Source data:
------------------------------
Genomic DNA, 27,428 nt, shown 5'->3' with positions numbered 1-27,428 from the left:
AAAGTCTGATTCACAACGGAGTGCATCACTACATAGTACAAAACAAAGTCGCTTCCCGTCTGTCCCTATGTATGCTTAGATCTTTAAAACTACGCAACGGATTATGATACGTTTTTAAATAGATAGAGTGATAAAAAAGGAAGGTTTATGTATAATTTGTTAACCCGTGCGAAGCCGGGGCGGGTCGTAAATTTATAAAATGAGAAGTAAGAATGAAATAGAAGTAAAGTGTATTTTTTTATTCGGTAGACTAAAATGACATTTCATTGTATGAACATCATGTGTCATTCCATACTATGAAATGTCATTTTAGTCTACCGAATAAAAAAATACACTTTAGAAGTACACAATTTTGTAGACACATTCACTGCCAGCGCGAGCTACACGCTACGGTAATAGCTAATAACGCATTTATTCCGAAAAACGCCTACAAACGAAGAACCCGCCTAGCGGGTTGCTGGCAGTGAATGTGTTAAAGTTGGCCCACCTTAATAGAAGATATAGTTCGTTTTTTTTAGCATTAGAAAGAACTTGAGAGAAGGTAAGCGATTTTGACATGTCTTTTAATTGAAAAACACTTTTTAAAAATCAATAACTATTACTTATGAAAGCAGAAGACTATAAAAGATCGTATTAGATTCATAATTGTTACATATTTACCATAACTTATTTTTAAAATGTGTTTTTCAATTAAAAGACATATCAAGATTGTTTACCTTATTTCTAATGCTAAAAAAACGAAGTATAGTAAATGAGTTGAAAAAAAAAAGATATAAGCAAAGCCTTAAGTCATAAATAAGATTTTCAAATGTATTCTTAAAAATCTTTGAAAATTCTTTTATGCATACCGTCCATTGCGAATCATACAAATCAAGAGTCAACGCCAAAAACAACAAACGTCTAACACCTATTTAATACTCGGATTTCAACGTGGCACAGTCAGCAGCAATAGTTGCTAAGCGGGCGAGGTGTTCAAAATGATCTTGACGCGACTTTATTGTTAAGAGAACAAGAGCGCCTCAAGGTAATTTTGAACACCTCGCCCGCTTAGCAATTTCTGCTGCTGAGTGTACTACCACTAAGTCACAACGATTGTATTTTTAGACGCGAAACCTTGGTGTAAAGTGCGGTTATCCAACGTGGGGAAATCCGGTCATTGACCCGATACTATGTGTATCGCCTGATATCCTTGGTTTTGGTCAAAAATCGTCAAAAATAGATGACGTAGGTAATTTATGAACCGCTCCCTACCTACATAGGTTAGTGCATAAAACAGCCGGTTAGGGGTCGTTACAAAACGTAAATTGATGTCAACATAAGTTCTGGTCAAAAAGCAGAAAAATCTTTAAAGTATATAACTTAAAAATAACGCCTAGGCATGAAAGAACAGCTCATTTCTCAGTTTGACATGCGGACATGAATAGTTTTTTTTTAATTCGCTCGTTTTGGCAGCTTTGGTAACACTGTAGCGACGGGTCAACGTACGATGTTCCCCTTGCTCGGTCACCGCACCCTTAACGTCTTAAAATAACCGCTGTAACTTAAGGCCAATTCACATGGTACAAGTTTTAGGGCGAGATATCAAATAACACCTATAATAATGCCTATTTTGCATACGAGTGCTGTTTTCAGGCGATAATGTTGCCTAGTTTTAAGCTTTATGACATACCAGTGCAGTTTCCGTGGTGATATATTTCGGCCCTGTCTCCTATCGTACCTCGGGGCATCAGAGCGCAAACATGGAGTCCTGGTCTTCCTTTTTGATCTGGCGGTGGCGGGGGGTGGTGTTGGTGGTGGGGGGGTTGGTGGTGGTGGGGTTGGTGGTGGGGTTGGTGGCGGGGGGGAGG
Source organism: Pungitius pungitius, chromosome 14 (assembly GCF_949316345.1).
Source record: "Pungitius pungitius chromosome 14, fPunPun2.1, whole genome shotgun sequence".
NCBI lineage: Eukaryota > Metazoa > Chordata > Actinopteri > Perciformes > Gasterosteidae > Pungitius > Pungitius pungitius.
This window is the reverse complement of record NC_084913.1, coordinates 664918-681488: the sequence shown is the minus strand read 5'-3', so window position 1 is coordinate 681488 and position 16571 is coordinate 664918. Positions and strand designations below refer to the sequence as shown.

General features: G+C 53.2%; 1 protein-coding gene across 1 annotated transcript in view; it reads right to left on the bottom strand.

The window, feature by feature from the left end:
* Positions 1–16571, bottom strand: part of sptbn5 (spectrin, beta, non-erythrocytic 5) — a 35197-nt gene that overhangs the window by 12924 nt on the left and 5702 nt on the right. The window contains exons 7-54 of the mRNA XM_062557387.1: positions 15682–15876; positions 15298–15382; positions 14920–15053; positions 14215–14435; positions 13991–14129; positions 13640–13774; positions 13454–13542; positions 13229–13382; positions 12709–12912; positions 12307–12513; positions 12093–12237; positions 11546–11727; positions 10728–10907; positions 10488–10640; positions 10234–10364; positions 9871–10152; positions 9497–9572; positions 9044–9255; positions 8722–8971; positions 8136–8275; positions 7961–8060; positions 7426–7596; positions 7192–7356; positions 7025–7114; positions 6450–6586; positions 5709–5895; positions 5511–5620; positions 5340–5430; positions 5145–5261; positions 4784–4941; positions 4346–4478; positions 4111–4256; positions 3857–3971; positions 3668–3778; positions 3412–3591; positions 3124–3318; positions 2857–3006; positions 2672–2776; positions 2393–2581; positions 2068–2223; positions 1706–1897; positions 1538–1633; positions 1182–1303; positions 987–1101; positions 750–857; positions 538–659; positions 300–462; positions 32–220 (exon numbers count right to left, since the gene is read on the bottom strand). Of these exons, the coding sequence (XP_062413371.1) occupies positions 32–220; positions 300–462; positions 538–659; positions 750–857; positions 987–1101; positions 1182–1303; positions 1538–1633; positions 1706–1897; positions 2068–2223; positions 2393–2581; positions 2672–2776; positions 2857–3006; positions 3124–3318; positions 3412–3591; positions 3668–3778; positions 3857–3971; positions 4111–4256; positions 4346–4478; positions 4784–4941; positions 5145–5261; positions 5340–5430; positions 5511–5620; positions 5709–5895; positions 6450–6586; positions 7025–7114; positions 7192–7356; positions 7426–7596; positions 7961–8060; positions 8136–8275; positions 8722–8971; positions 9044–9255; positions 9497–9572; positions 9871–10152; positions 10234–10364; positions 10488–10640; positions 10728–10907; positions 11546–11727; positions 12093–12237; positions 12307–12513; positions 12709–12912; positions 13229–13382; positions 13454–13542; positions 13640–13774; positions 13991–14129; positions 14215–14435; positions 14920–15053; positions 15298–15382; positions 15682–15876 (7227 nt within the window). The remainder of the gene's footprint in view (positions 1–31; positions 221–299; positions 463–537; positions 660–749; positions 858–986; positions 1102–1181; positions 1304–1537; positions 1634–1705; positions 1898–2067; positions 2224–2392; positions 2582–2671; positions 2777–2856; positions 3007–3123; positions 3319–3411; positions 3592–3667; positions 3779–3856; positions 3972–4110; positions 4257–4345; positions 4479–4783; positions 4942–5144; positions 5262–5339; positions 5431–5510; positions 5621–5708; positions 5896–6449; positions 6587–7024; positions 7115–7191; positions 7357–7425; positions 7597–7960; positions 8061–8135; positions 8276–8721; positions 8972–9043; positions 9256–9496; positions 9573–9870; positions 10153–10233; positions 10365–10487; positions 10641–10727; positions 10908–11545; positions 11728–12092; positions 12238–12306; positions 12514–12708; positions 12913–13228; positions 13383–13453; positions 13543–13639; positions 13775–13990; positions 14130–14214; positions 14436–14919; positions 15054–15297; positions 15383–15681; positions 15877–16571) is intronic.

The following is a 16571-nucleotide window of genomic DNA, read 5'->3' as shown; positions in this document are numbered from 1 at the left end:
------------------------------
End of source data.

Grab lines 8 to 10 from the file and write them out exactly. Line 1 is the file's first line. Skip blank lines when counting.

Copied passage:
The window, feature by feature from the left end:
* Positions 1–16571, bottom strand: part of sptbn5 (spectrin, beta, non-erythrocytic 5) — a 35197-nt gene that overhangs the window by 12924 nt on the left and 5702 nt on the right. The window contains exons 7-54 of the mRNA XM_062557387.1: positions 15682–15876; positions 15298–15382; positions 14920–15053; positions 14215–14435; positions 13991–14129; positions 13640–13774; positions 13454–13542; positions 13229–13382; positions 12709–12912; positions 12307–12513; positions 12093–12237; positions 11546–11727; positions 10728–10907; positions 10488–10640; positions 10234–10364; positions 9871–10152; positions 9497–9572; positions 9044–9255; positions 8722–8971; positions 8136–8275; positions 7961–8060; positions 7426–7596; positions 7192–7356; positions 7025–7114; positions 6450–6586; positions 5709–5895; positions 5511–5620; positions 5340–5430; positions 5145–5261; positions 4784–4941; positions 4346–4478; positions 4111–4256; positions 3857–3971; positions 3668–3778; positions 3412–3591; positions 3124–3318; positions 2857–3006; positions 2672–2776; positions 2393–2581; positions 2068–2223; positions 1706–1897; positions 1538–1633; positions 1182–1303; positions 987–1101; positions 750–857; positions 538–659; positions 300–462; positions 32–220 (exon numbers count right to left, since the gene is read on the bottom strand). Of these exons, the coding sequence (XP_062413371.1) occupies positions 32–220; positions 300–462; positions 538–659; positions 750–857; positions 987–1101; positions 1182–1303; positions 1538–1633; positions 1706–1897; positions 2068–2223; positions 2393–2581; positions 2672–2776; positions 2857–3006; positions 3124–3318; positions 3412–3591; positions 3668–3778; positions 3857–3971; positions 4111–4256; positions 4346–4478; positions 4784–4941; positions 5145–5261; positions 5340–5430; positions 5511–5620; positions 5709–5895; positions 6450–6586; positions 7025–7114; positions 7192–7356; positions 7426–7596; positions 7961–8060; positions 8136–8275; positions 8722–8971; positions 9044–9255; positions 9497–9572; positions 9871–10152; positions 10234–10364; positions 10488–10640; positions 10728–10907; positions 11546–11727; positions 12093–12237; positions 12307–12513; positions 12709–12912; positions 13229–13382; positions 13454–13542; positions 13640–13774; positions 13991–14129; positions 14215–14435; positions 14920–15053; positions 15298–15382; positions 15682–15876 (7227 nt within the window). The remainder of the gene's footprint in view (positions 1–31; positions 221–299; positions 463–537; positions 660–749; positions 858–986; positions 1102–1181; positions 1304–1537; positions 1634–1705; positions 1898–2067; positions 2224–2392; positions 2582–2671; positions 2777–2856; positions 3007–3123; positions 3319–3411; positions 3592–3667; positions 3779–3856; positions 3972–4110; positions 4257–4345; positions 4479–4783; positions 4942–5144; positions 5262–5339; positions 5431–5510; positions 5621–5708; positions 5896–6449; positions 6587–7024; positions 7115–7191; positions 7357–7425; positions 7597–7960; positions 8061–8135; positions 8276–8721; positions 8972–9043; positions 9256–9496; positions 9573–9870; positions 10153–10233; positions 10365–10487; positions 10641–10727; positions 10908–11545; positions 11728–12092; positions 12238–12306; positions 12514–12708; positions 12913–13228; positions 13383–13453; positions 13543–13639; positions 13775–13990; positions 14130–14214; positions 14436–14919; positions 15054–15297; positions 15383–15681; positions 15877–16571) is intronic.

The following is a 16571-nucleotide window of genomic DNA, read 5'->3' as shown; positions in this document are numbered from 1 at the left end: